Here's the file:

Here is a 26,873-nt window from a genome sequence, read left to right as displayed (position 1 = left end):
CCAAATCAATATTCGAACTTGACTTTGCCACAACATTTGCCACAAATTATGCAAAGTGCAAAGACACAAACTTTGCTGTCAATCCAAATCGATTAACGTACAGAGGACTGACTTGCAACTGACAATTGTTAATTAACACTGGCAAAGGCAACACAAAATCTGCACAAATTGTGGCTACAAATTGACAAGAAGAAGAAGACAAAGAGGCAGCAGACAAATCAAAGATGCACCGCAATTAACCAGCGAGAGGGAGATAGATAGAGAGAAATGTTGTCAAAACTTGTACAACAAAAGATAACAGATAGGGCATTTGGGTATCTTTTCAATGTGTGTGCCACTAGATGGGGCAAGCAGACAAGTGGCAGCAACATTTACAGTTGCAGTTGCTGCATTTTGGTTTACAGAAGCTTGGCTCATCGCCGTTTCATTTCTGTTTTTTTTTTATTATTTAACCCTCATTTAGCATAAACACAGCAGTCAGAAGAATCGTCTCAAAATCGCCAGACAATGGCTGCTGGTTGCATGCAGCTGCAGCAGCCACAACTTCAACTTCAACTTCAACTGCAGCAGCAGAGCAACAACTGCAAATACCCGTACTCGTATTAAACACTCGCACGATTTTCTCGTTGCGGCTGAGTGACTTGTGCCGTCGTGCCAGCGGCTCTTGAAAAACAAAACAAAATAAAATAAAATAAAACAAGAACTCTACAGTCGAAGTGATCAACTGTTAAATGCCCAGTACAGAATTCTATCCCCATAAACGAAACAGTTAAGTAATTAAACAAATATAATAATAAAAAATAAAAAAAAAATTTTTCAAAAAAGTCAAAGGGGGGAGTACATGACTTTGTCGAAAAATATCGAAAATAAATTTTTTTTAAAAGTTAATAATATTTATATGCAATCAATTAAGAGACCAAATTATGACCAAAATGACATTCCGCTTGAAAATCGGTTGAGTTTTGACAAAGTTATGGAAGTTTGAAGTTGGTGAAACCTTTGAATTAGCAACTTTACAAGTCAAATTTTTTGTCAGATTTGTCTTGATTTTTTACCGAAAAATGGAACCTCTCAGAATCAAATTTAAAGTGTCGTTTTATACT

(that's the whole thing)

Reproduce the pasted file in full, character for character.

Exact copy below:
Here is a 26,873-nt window from a genome sequence, read left to right as displayed (position 1 = left end):
CCAAATCAATATTCGAACTTGACTTTGCCACAACATTTGCCACAAATTATGCAAAGTGCAAAGACACAAACTTTGCTGTCAATCCAAATCGATTAACGTACAGAGGACTGACTTGCAACTGACAATTGTTAATTAACACTGGCAAAGGCAACACAAAATCTGCACAAATTGTGGCTACAAATTGACAAGAAGAAGAAGACAAAGAGGCAGCAGACAAATCAAAGATGCACCGCAATTAACCAGCGAGAGGGAGATAGATAGAGAGAAATGTTGTCAAAACTTGTACAACAAAAGATAACAGATAGGGCATTTGGGTATCTTTTCAATGTGTGTGCCACTAGATGGGGCAAGCAGACAAGTGGCAGCAACATTTACAGTTGCAGTTGCTGCATTTTGGTTTACAGAAGCTTGGCTCATCGCCGTTTCATTTCTGTTTTTTTTTTATTATTTAACCCTCATTTAGCATAAACACAGCAGTCAGAAGAATCGTCTCAAAATCGCCAGACAATGGCTGCTGGTTGCATGCAGCTGCAGCAGCCACAACTTCAACTTCAACTTCAACTGCAGCAGCAGAGCAACAACTGCAAATACCCGTACTCGTATTAAACACTCGCACGATTTTCTCGTTGCGGCTGAGTGACTTGTGCCGTCGTGCCAGCGGCTCTTGAAAAACAAAACAAAATAAAATAAAATAAAACAAGAACTCTACAGTCGAAGTGATCAACTGTTAAATGCCCAGTACAGAATTCTATCCCCATAAACGAAACAGTTAAGTAATTAAACAAATATAATAATAAAAAATAAAAAAAAAATTTTTCAAAAAAGTCAAAGGGGGGAGTACATGACTTTGTCGAAAAATATCGAAAATAAATTTTTTTTAAAAGTTAATAATATTTATATGCAATCAATTAAGAGACCAAATTATGACCAAAATGACATTCCGCTTGAAAATCGGTTGAGTTTTGACAAAGTTATGGAAGTTTGAAGTTGGTGAAACCTTTGAATTAGCAACTTTACAAGTCAAATTTTTTGTCAGATTTGTCTTGATTTTTTACCGAAAAATGGAACCTCTCAGAATCAAATTTAAAGTGTCGTTTTATACT